With interest rate promises from the Federal Reserve and negative real returns from Treasuries, investors are looking at mortgage REITs for yield. These companies generate and distribute income from the spread between mortgage-backed securities (MBS) interest income and borrowing costs to purchase the portfolio. Low interest rates, all but guaranteed by the Fed to 2014, will help to boost earnings and ensure a healthy spread between borrowing and lending.
Extremely low betas offer protection from market swings and are a good way to hedge your view of an over-priced market. These stocks are not highly correlated with the rest of the market because of their sensitivity to other factors like interest rates and prepayment rates. As such, they can provide a high amount of diversification for your portfolio. Mortgage REITs do not usually see much price appreciation but will be a solid income portion of your portfolio to balance against growth stocks.
The potential for many of these companies was summed up for me recently by Udo Onwuachi, a CMO evaluator:
Quantitative easing and liquidity injections by the Fed have pushed yields way down on many fixed-income products, but agency CMOs still offer some upside potential because of the breakdown in the prepayment models. Despite lower rates, many are unable to refinance meaning investors are still collecting higher interest payments but borrowing much lower.
Since REITs must pay out most of their earnings, they must continually go back to the market for capital. This means taking on debt or issuing shares and can cause problems for current investors. Many of the mortgage REITs found themselves in uncertain times when the mortgage and credit markets froze up in 2008. Credit markets have improved over the last couple of years as consumers and businesses deleverage and improve their overall balance sheets.
One caveat is that these companies could come under pressure if new government initiatives allow masses of underwater homeowners to refinance their mortgages. This would undermine prepayment models on which the MBS and CMO assets are valued. The mortgage REITs would see large amounts of assets paid off early and would have to reinvest the proceeds in cheaper mortgages. While this is still a risk, the strengthening housing market and election year politics may mean that new legislation is watered down.
Annaly Capital Management (NLY) owns and manages a portfolio of agency mortgage-backed securities, including collateralized mortgage obligations. The shares trade for 6.8 times trailing earnings and pay a yield of about 13.5% on an annualized basis. Since Annaly invests most of its assets in agency-backed mortgage debt, credit risk is not a factor. The shares trade at a beta of just 0.22 relative to the market.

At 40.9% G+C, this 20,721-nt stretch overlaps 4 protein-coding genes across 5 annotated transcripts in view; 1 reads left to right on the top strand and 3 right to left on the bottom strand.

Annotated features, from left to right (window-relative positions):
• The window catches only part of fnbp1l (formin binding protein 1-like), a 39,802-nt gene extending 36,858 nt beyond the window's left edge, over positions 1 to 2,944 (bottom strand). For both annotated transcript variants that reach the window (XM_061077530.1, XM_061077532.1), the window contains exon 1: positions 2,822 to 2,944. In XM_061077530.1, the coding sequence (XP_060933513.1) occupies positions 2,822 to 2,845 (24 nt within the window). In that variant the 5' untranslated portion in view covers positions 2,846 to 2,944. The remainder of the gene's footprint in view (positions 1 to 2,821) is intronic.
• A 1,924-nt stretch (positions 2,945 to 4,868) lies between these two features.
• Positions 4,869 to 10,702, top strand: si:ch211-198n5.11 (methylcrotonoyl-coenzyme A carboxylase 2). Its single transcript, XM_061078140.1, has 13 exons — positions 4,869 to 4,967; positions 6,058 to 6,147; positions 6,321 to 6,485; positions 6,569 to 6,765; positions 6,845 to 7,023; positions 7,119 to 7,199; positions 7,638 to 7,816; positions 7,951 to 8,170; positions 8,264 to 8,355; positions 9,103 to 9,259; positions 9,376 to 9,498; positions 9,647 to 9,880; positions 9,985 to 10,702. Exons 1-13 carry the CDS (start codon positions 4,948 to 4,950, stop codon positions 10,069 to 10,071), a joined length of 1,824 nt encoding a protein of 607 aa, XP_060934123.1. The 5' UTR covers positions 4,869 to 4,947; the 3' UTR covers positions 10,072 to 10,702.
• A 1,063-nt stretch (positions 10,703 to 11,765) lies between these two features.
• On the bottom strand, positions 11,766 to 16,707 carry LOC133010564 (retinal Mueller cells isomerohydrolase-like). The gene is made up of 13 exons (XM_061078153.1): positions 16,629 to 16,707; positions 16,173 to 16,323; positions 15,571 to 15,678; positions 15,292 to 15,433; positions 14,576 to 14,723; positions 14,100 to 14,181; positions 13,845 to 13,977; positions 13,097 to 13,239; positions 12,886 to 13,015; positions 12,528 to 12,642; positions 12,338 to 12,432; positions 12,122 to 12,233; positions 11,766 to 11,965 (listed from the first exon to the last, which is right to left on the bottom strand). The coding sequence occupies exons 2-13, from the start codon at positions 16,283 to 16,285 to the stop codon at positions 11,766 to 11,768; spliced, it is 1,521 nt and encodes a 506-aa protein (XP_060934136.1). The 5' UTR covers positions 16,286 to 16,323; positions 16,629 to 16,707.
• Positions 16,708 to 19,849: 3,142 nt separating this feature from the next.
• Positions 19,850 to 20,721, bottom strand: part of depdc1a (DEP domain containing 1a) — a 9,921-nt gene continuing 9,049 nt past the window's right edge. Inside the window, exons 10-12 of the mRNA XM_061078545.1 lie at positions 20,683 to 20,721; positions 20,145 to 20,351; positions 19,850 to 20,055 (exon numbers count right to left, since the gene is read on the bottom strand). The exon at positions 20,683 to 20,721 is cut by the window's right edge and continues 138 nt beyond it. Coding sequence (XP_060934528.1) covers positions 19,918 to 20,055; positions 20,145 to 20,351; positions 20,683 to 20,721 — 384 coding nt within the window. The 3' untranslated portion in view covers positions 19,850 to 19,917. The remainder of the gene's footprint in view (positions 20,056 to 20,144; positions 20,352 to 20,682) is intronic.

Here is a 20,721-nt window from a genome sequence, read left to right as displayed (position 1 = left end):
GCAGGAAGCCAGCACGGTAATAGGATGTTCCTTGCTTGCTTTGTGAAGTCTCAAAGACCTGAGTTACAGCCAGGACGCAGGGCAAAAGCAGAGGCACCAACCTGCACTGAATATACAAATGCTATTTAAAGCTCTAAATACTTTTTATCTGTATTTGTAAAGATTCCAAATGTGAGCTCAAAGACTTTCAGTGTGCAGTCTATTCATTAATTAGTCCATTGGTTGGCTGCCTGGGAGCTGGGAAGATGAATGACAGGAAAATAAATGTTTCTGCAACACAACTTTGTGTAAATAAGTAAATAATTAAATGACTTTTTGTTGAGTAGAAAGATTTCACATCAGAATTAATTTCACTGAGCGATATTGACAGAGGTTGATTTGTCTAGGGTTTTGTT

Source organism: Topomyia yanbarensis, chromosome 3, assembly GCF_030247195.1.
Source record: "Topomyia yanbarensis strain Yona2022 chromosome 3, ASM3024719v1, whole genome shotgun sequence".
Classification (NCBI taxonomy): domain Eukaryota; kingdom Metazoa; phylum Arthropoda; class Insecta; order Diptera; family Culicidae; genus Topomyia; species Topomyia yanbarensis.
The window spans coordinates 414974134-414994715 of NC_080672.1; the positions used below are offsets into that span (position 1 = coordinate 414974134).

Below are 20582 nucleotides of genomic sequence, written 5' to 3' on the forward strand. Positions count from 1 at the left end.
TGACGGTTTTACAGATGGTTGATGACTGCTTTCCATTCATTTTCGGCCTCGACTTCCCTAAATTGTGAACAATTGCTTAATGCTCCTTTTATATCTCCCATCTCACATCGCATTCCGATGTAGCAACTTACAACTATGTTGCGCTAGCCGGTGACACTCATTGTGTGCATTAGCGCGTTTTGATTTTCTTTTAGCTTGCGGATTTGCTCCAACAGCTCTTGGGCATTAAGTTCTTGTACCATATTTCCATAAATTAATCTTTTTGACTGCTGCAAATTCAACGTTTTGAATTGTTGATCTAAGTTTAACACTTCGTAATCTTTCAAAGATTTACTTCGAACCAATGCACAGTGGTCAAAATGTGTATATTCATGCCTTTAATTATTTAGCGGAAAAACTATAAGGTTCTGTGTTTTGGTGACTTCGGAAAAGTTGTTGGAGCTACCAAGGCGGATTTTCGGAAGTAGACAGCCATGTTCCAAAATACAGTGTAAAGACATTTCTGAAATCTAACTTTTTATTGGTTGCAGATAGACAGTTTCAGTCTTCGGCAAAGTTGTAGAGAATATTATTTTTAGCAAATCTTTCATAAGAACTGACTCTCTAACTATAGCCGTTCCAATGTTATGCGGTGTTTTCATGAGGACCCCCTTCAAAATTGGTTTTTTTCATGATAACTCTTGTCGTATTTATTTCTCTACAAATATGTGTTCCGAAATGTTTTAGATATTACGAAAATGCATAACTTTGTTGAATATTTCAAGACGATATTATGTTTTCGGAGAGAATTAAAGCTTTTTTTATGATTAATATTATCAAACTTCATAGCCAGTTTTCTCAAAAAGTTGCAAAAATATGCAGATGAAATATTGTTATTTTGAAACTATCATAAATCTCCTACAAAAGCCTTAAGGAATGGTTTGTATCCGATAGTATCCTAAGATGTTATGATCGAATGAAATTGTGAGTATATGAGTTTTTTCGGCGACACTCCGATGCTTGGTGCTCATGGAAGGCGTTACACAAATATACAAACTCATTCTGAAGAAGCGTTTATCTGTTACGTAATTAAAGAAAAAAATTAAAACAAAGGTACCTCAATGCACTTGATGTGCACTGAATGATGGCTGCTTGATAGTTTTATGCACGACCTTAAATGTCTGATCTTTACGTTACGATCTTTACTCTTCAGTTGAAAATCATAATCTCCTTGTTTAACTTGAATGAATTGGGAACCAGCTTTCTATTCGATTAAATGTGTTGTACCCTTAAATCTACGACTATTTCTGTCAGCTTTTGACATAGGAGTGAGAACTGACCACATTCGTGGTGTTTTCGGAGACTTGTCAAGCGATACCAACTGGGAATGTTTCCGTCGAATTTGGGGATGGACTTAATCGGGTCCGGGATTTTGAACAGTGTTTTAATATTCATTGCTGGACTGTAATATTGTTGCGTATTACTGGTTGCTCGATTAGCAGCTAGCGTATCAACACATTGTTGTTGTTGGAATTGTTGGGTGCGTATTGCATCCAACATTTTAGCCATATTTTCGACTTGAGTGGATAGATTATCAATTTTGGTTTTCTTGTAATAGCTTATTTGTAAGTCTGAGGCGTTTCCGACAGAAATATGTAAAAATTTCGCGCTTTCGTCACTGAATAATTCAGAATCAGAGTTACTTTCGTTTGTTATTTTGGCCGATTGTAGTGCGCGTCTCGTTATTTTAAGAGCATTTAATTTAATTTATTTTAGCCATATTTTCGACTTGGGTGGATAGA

A 10 year chart of Annaly shows the idiosyncratic nature of these investments. The share price has mostly traded in a range between $16 and $20 with a couple of periods of weakness during the financial crisis. The company has trimmed back its debt-to-equity ratio recently to around 5.4 times from 6.7 times at the end of 2010. While the lower amount of leverage has strengthened the company's balance sheet, it may affect near-term earnings and distributions. Overall, distributions should remain attractive and may improve when the company returns to a more historic level of leverage. Expectations are for a decrease in reported earnings from $2.40 in 2011 to around $1.94 in 2012. Lower earnings will reduce the distributions but they should stay well above a 10% yield on the current share price.
Invesco Mortgage Capital (IVR) invests in residential and commercial mortgage-backed securities. Like Annaly, almost all loans are backed by federal agencies and carry payment guarantees. Shares trade for 5.1 times trailing earnings and pay a yield of 17.5% on the current share price. Shares are a little more highly correlated at a beta of 0.89 against the general market.
Earnings are expected to come down next year to around $2.61 per share compared to $3.45 for the last four quarters. The could bring distributions down but would still be a yield over 13.3% on the current share price at a distribution payout of 90% of earnings per share. The company has total leverage around 6.4 times, slightly down from over the most recent quarter.
Disclosure: I am long NLY.